Wednesday, May 18, 2011

Excellent Examples of "Saving Face"

I'm No Picasso has an excellent post about the concept of "saving face" in Korea, supplemented with great, specific examples. A sample:
The biggest catalyst to my beginning to understand, come to terms with, and even sort of like face saving was meeting my old main co teacher. Why? Because she was fucking excellent at it. ... A good example of this was when a friend of mine sent me a message on Monday telling me that her coworker's father had passed away, and she knew she was supposed to give money, but she didn't know how much was appropriate to give, and would I please ask my coworkers. ... I asked my old co. Head Teacher jumped in before she could answer and said that 30,000 won was enough.

I saw it all over my old co's face -- that wasn't the right answer, in her opinion. I could see her struggling with how to handle the situation. She glanced up at me over the cubicle and made a slight face. Then she turned to Head Teacher and, in Korean, explained that even though 30,000 won was probably enough for us public school teachers, because there are a lot of us, don't you think private school teachers should give a bit more? Since there are not as many of them in an office. Old co knew that I would understand this in Korean. Head Teacher probably assumed that I wouldn't.

Head Teacher shot her down. No. Thirty thousand won is plenty. My old co glanced at me again to make sure that I was listening and understanding, and then she said, in Korean, I think more like fifty thousand or even more might be better in that situation, but I don't really know.... I'm just guessing.

Head Teacher stood by her answer. My old co shot me one last look. And then she dropped it. For all that Head Teacher knew, I hadn't caught any of this. But my old co had successfully corrected the situation for me, without calling Head Teacher out directly.
The Korean will be addressing this concept sooner or later also, but this is a terrific explanation. Please go read the whole thing.

Got a question or a comment for the Korean? Email away at


  1. I would say the co-teacher in the example saved the senior person's face with sensitivity and tact. There seems to me nothing particularly Korean about showing sensitivity and tact. In fact - and rather to the contrary - the example illustrates more the dynamics of Korean society: those in a senior or more authoritative position may show an utter lack of sensitivity and tact - but those subordinate to them must show a correspondingly greater amount of sensitivity in *covering for their (the seniors') deficiencies*. Face matters very much and must be saved *if* it's the face of those of high status. The oft unspoken counterpart to the rule is that those in authority are in a position to disregard others' face with impunity.

  2. Not that the senior in the example was being crass - he was simply mistaken as to the facts - but the fact remains that the delicacy required to 'save face' is required of the junior to the senior, or often, of the woman toward the man.

  3. Very valid points, Matt. But for the record, both Head Teacher and co-teacher in the story are women.

  4. I liked I'm No Picasso's other example better because it has less of that senior/junior dynamic mixed in. But I thought the larger point of these examples was that one has to develop this kind of sensitivity in order to function well in Korean society (or any society that puts great stock in face).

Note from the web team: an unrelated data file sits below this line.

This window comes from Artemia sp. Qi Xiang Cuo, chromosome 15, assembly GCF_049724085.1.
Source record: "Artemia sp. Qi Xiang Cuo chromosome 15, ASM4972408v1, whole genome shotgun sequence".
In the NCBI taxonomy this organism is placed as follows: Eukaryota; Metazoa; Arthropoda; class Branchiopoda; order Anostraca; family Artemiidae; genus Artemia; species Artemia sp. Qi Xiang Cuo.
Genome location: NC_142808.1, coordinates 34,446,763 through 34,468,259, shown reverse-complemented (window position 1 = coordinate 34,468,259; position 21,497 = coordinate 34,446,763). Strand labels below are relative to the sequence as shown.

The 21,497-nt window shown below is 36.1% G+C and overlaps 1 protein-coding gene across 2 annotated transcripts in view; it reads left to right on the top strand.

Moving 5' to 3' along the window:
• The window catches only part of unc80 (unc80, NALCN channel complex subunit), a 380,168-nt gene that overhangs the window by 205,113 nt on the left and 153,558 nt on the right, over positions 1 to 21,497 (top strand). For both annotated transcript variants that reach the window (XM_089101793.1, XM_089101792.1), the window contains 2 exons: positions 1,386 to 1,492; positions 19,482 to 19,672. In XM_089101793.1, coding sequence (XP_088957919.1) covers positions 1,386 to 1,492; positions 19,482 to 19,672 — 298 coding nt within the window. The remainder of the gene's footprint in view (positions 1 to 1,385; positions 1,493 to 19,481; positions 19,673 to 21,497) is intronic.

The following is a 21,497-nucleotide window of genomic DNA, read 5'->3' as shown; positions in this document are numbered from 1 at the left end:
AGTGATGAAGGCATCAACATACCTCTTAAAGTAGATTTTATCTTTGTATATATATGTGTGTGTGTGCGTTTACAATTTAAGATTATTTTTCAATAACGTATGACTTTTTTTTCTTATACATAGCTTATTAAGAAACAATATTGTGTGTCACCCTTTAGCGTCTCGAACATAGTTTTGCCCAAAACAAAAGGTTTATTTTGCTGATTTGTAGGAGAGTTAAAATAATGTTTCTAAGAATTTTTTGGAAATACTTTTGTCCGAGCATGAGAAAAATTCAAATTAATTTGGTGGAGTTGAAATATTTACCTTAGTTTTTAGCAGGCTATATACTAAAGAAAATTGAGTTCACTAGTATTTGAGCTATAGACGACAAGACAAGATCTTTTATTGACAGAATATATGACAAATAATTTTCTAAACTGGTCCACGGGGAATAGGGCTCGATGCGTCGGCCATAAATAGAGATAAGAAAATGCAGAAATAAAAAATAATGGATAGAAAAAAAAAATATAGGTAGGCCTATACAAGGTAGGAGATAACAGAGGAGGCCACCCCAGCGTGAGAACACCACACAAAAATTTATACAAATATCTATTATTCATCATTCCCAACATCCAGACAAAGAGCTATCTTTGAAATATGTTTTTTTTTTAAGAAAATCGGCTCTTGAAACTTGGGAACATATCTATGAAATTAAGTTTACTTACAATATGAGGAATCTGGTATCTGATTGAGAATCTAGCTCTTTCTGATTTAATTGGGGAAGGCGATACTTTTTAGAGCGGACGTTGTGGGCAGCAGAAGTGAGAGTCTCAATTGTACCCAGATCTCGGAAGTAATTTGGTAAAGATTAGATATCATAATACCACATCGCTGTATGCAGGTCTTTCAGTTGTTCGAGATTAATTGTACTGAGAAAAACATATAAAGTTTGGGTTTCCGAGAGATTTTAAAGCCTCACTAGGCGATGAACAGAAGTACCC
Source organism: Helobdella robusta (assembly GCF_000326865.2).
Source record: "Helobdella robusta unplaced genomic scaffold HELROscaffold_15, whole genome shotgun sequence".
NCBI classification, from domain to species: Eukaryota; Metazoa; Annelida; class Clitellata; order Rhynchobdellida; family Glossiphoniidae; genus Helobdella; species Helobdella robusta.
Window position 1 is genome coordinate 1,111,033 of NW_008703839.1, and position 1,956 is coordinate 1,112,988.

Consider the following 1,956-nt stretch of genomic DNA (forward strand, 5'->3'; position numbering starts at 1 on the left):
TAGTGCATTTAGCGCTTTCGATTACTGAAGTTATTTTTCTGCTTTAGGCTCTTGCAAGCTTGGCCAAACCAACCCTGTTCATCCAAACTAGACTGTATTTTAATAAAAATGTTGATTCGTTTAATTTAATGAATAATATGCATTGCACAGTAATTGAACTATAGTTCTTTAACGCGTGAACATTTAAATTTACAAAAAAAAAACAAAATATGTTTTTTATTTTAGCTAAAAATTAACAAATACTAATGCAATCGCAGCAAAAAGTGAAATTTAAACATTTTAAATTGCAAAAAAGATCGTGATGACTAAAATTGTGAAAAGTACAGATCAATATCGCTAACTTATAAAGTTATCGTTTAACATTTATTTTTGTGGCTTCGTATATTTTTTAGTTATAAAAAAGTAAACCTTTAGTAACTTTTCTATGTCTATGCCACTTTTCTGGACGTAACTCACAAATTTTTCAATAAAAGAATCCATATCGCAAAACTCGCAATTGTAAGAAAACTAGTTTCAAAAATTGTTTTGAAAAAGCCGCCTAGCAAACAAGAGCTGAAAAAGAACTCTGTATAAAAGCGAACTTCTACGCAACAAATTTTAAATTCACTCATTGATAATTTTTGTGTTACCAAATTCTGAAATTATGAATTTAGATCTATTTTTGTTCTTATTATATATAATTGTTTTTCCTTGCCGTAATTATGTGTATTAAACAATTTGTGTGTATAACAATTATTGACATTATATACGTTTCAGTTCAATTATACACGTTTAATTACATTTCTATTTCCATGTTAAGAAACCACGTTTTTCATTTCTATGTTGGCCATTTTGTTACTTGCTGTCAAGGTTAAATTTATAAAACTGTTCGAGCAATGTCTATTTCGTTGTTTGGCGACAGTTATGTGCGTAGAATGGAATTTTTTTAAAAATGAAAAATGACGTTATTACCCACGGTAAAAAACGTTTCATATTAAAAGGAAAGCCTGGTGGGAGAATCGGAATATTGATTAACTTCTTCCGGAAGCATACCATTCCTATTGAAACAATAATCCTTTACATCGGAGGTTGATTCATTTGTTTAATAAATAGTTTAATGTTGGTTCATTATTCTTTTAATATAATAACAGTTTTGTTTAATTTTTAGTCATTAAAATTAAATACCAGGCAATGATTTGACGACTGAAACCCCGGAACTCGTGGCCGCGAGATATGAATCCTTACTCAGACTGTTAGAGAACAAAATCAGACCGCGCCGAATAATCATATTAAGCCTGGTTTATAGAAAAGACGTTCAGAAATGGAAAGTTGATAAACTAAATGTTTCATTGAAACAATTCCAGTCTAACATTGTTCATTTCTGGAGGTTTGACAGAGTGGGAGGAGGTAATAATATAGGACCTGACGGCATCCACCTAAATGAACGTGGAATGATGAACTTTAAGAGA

When is one regarded as having face to save? Does one gradually acquire face through adolescence?

  5. Oh yeah I really liked this example. The other one just sounded like saying something gently or sensitively.

  6. Hasani -- Maybe I'm not understanding correctly, but I've come to understand saving face as not just showing proper respect for seniors by not openly contradicting them, but handling all situations with all people a little more gently and tactfully than, say, the average American might. So, yes, the co-teacher was just being gentle, but to me, that's part of what saving face is.

    Which is where I don't really understand Matt's complaint. I gave a clear example using my direct senior. She wasn't obligated to speak gently to me based on the heirarchy, but she did it anyway. So it does apply in the reverse situation. And I do believe that is just as much a part of face-saving culture as the other.

    The Head Teacher is also not acting the way she does just because she is the superior -- she's also acting that way because she has crap 눈치 and generally makes everyone, junior or senior to her, feel uncomfortable in a lot of situations. Koreans can be bad at saving face, too.

  7. Matt's point could be read as a bit of an overstatement, but the Korean thinks the point is valid, as long as it is read with proper perspective. Older people do have relatively less pressure to save face, particularly in relation to younger people. Ideally, everyone would be saving fact to everyone -- but older people have a larger margin of error, so to speak.

    bjr -- usually adulthood is the point at which one begins having a face to save and be saved.

  8. I guess that comment struck me as odd because I was raised with an even more severe version of that same concept ("not talking back"), it doesn't seem that foreign or difficult or "wrong" to me.... for me, it's second-nature not to directly contradict or correct and elder or superior at all, and I don't connect it as much with saving face. What I do connect with saving face is a greater sense of tact when you do contradict someone in general, so I have kind of the opposite view.

  9. Oh okay I think I understand a little more now, INP.

    I mean of course I have zero experience with saving face in action so I'll take both your and The Korean's word for it.


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